Staying active throughout adulthood could help stave off dementia though even smaller bouts of exercise may help, research suggests.
A long-term study found that people who exercise as they age are more likely to have good brain health than those who take up an activity for shorter periods of time but then give it up.
However, even taking up exercise in your 60s is better than doing nothing at all for improving cognitive function, the research suggested.
The study, led by a team at University College London (UCL), examined data from 1,417 people (53% women) who filled in surveys about how much exercise they did.
The surveys were carried out five times throughout adulthood, when people were aged 36, 43, 53, 60-64 and 69.
While the question changed slightly for each assessment, generally people were asked: “In the last four weeks, in your spare time, have you taken part in any sports or vigorous leisure activities or done any exercises, things like badminton, swimming, conditioning exercises, yoga, press-ups, dancing, football, mountain climbing, jogging or brisk walks for 30 minutes or more?”
If people said yes, they were asked how often per month they did these activities.
People were then categorised as either not being active (no physical activity in a month), moderately active (once to four times per month) and most active (five or more times per month).
Cognitive tests, plus those looking at processing speed and memory, were carried out once people hit the age of 69.
The study found that people who were physically active at least one to four times a month in all five separate surveys performed the best on the tests.
This effect was bigger than for people who exercised frequently (more than five times a month) during at least one survey period, but who did not necessarily keep this up across multiple stages of life.
The authors concluded: “Being physically active at all time points in adulthood was associated with higher cognitive performance and verbal memory scores at age 69.
“Notably, the effect sizes were similar across all adult ages, and for those who were either moderately or most physically active, suggesting that being physically active at any time in adulthood, even if participating as little as once per month, is linked with higher cognition.
“However, most effects were observed in those maintaining physical activity across adulthood.”
Lead author, Dr Sarah-Naomi James, added: “Our study suggests that engaging in any leisure-time physical activity, at any point in adult life, has a positive effect on cognition.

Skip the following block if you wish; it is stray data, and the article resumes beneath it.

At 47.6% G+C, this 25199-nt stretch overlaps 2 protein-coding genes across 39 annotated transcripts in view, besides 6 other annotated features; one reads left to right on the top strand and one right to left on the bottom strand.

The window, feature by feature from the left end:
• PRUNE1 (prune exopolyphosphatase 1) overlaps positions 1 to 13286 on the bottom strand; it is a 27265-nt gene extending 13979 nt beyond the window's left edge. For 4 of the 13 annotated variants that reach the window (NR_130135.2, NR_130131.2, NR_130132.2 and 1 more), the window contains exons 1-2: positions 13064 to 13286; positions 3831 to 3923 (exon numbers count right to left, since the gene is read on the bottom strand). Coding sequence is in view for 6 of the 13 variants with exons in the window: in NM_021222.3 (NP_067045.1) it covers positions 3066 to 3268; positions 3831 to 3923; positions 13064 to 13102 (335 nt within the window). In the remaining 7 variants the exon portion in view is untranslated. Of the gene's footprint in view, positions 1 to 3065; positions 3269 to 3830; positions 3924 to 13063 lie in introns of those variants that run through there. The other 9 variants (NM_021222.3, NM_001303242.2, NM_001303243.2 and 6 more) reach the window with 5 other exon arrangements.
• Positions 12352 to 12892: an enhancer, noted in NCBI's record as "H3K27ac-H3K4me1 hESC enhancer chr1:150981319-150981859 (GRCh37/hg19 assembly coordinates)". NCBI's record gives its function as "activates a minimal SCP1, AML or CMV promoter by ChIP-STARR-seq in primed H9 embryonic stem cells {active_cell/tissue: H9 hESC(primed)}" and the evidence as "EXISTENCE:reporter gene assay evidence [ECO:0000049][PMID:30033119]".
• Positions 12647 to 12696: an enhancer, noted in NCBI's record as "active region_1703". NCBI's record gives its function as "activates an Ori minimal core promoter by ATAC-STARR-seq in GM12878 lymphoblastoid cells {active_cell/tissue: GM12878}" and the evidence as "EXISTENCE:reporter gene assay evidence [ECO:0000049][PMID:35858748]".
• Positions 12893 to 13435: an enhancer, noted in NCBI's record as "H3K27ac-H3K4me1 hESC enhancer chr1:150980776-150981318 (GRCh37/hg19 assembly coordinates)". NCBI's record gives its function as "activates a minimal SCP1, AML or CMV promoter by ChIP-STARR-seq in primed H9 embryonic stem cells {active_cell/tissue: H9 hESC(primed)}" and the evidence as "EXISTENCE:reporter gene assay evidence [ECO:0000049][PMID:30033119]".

“This seems to be the case even at light levels of activity, between once to four times a month.
“What’s more, people who have never been active before, and then start to be active in their 60s, also appear to have better cognitive function than those who were never active.
“The greatest cognitive effect was seen for those who stayed physically active throughout their life.
“The effect is accumulative, so the longer an individual is active, the more likely they are to have higher later-life cognitive function.”
In the study, people took several cognitive tests aged 69, including the Addenbrooke’s Cognitive Examination, which is used to screen people for cognitive impairment.
People also did a word learning test and a visual processing speed test, where they were asked to cross out all instances of a particular letter in a page of text.
Some 11% of people in the study were exercising at all five time points in adulthood, 17% were active at one, 20% were active at two and three, 17% were active at four and 15% at all five.
The study, published in the Journal of Neurology, Neurosurgery and Psychiatry, found that some of the link between exercise and brain health was explained by education, childhood attainment and socio-economic background, though the effect remained significant even when these were taken into account.
According to the NHS website, while there is no certain way to prevent all types of dementia, exercise, eating a healthy, balanced diet, maintaining a healthy weight, keeping blood pressure under control and stopping smoking can help.
Dr Susan Mitchell, head of policy at Alzheimer’s Research UK, said: “This large study, which ran over three decades and which was co-funded by Alzheimer’s Research UK, shows that it’s never too late to start getting active, and how important it is to try and maintain this throughout our lifetime.
“Crucially it provides strong evidence that the more physically active we are, the greater the benefits are for our brain health.”